In Espinoza v. Montana Department of Revenue, the U.S. Supreme Court held that Montana’s scholarship program for private school students cannot exclude students attending private religious schools simply based on the schools’ religious status. In 2015, the Montana legislature created a scholarship program that grants tax credits to individuals who donate to organizations that award scholarships for private tuition. The Montana Constitution, however, contains a provision barring government aid to any school controlled by a church, sect, or denomination. To reconcile the scholarship program with this no-aid provision, the Montana Department of Revenue issued a rule prohibiting the use of the scholarships at religious schools. Three mothers who were prevented from using the scholarship to pay their children’s tuition at religious schools sued, alleging that the rule discriminated on the basis of their religious views and the religious nature of the schools they had chosen for their children.
The U.S. Supreme Court held that the application of the no-aid provision to the scholarship program violated the mothers’ right to free exercise of religion under the U.S. Constitution. Under the Court’s precedent, if a law disqualifies otherwise eligible recipients from a public benefit solely because of their religious character, then that law violates the Free Exercise Clause unless it satisfies strict-scrutiny review (i.e., the law is narrowly tailored to a compelling state interest). In this case, the no-aid provision does not zero in on any essentially religious course of instruction. Rather, it bars aid to a school and students who attend the school solely because of the school’s status as a religious school. Consequently, strict-scrutiny review applies to the no-aid provision.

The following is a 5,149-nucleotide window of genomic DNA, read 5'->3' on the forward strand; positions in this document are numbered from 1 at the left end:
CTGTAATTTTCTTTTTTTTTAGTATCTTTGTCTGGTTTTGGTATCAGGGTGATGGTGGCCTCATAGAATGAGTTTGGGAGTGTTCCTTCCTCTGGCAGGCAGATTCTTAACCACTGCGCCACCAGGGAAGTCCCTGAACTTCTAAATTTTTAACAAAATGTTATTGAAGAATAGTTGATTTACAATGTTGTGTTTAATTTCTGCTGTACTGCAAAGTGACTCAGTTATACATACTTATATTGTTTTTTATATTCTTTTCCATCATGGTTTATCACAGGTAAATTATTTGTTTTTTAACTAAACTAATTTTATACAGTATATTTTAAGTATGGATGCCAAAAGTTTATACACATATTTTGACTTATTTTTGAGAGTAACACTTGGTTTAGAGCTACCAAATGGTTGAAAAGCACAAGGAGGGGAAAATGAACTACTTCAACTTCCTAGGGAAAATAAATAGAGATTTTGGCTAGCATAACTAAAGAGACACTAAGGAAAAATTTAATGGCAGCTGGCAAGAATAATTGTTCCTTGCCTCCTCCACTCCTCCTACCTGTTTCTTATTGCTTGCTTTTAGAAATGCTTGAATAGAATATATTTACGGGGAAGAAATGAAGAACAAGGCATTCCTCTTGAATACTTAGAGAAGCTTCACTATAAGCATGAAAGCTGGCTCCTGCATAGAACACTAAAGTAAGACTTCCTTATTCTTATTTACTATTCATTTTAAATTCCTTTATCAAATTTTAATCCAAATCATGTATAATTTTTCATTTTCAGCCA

The Court then determined that the application of the no-aid provision failed strict-scrutiny review. In the Court’s view, none of the interests allegedly served by the no-aid provision were compelling. Although the Montana Department of Revenue argued that the no-aid provision provides greater separation of church and state than the U.S. Constitution and promotes religious freedom, the Court found that these interests still do not justify excluding religious school students. Montana’s purported interest in religious freedom and separation of church and state cannot qualify as compelling where, as here, it infringes on the mothers’ constitutional right to free exercise of their religion. Finally, safeguarding public education is not a compelling state interest because only religious private schools were subject to the no-aid provision.
This case clarifies that a state need not subsidize private education, but once a state decides to do so, it cannot disqualify some private schools solely because of the schools’ religious status. Consequently, the case significantly narrows a state’s ability to limit aid to religious organizations without violating the federal guarantee of free exercise of religion. This is important for the 37 states (including Illinois) that have no-aid provisions similar to Montana’s. In Illinois in particular, appellate courts have ruled that a tax-credit program benefiting students of private religious schools does not violate the Illinois no-aid provision. The U.S. Supreme Court’s ruling in Espinoza reinforces those rulings.
Nonpublic school inquiries and questions about the specifics of the Espinoza decision can be directed to Vanessa Clohessy.
Source: Espinoza v. Montana Dep’t of Revenue, 140 S. Ct. 2246 (2020)